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The Doomsters    by Ross Macdonald order for
by Ross Macdonald
Order:  USA  Can
Vintage, 2007 (2007)

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* * *   Reviewed by Mary Ann Smyth

The Doomsters was Ross Macdonald's twenty-fourth book. Macdonald was born in 1915, published his first novel in 1944, and died in 1983. He wrote what I remember being called hardboiled detective mysteries along with authors like Sam Spade and Philip Marlowe. Some of his books are being re-published. Old movies have been remade time after time with changes made along the way to bring them up-to-date. That has not happened with Macdonald's books. They are what they are, for which I am glad.

Carl Hallman, an escapee from a mental institution, hires Lew Archer to investigate the suspicious deaths of both his mother Alicia and his father, Senator Hallman. As Hallman is being hunted by a large armed posse, Lew meets the members of the Hallman family. After a murder which is blamed on Carl, Archer moves fast to prevent Carl being gunned down by a trigger happy sheriff and tries to protect Carl's wife.

The Doomsters contains the ultimate in dysfunctional families with characters you love to hate - and others you would like to love but aren't sure are worth the emotion. Macdonald writes his story mostly in dialogue that is tense and terse, thus making the tale jump from the pages. The crowning glory of this book, in my estimation, is his ability to use similes that are succinct as well as beautiful: 'Where the ash-blond ghosts were twittering, and the hype dream beat with persistent violence, like colored music, trying to drown them out'; or 'Darkness flooded my mind for an instant, whirling like black water in which three bodies turned unburied.'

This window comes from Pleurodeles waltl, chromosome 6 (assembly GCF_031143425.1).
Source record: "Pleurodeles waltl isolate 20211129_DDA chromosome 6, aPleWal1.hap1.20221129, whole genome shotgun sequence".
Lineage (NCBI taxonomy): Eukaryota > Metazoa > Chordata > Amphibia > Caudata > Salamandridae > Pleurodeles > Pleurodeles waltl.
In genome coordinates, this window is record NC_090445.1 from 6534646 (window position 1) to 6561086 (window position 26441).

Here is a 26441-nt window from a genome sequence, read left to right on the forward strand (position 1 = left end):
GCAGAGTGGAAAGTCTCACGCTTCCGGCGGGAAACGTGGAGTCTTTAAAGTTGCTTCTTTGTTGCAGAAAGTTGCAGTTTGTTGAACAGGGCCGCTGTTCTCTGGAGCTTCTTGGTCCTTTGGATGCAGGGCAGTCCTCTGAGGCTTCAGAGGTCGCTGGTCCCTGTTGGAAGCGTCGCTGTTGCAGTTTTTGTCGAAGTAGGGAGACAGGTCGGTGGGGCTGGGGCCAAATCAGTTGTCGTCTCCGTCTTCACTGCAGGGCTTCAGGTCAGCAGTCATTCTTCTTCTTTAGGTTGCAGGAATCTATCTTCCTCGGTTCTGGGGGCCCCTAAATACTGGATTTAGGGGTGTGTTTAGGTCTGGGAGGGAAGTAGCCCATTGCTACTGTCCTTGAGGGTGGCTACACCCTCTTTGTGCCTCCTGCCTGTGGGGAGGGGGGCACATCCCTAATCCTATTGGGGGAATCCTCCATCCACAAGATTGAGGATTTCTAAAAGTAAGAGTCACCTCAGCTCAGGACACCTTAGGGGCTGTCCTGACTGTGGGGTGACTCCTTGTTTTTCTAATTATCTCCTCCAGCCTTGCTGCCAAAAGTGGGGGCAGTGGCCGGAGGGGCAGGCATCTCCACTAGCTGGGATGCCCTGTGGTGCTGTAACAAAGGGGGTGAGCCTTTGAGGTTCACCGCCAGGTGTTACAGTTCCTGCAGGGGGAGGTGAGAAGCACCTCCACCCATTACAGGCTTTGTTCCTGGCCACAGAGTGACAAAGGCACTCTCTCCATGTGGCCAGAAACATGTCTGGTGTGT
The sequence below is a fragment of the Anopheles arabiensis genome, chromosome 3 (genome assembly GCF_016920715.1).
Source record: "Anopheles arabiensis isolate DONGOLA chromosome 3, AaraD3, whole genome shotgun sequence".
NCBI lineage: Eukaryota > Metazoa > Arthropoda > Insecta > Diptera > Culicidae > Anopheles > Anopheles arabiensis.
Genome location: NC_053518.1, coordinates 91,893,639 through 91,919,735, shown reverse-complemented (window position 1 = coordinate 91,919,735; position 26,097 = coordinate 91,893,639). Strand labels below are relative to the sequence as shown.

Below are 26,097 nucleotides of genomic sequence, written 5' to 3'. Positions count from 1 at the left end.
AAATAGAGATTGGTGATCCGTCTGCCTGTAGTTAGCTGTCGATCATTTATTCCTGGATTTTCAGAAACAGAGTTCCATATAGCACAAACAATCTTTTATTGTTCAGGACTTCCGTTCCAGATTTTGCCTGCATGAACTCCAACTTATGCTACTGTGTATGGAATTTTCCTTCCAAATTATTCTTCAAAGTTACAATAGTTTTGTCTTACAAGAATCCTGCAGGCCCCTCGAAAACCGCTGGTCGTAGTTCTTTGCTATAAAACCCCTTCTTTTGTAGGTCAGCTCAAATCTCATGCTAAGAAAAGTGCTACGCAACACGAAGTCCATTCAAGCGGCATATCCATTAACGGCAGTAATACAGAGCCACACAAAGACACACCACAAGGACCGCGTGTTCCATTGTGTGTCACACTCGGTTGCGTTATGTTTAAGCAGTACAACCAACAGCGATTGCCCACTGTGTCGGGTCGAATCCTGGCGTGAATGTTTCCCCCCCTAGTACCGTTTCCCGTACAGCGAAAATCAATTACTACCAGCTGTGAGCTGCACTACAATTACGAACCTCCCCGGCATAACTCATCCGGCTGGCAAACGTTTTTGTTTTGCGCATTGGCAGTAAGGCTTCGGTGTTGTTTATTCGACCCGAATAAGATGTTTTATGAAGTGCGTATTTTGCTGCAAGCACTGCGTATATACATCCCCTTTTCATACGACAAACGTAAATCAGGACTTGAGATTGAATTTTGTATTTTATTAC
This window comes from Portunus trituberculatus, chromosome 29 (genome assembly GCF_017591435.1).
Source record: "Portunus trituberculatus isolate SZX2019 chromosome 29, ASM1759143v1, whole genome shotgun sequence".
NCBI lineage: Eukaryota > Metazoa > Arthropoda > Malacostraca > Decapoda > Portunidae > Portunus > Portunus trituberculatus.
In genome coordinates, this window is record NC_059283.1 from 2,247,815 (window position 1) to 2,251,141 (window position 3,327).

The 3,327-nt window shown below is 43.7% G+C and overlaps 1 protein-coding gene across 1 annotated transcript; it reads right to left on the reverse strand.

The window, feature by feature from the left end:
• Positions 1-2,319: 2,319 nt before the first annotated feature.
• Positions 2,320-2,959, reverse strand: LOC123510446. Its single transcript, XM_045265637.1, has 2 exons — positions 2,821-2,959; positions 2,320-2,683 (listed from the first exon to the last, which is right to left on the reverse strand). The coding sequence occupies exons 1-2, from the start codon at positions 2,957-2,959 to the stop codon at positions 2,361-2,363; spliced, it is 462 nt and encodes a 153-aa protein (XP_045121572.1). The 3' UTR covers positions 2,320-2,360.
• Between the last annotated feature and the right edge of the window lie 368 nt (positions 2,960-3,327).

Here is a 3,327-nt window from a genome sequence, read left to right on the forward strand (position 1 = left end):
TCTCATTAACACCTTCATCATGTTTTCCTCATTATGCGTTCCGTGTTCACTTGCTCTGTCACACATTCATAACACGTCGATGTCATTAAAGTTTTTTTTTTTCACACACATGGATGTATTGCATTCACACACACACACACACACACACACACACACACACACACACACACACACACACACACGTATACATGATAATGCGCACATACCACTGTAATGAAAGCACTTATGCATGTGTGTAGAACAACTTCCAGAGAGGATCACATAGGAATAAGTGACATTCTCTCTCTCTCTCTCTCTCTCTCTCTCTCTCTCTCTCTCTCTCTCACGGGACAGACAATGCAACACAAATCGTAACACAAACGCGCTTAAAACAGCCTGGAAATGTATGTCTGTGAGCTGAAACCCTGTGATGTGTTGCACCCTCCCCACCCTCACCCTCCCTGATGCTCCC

Macdonald's descriptive abilities make a scene come alive. This book is not a feel-good type of mystery, a cozy, where the bad guys get their comeuppance and the good guys ride off into a beautiful sunset to a new beginning. Its premise is noir more dark than any of us would ever experience but here it seems very real. Ross Macdonald's books are more than words on a page. They show us how the craft of writing can be done. Successfully.

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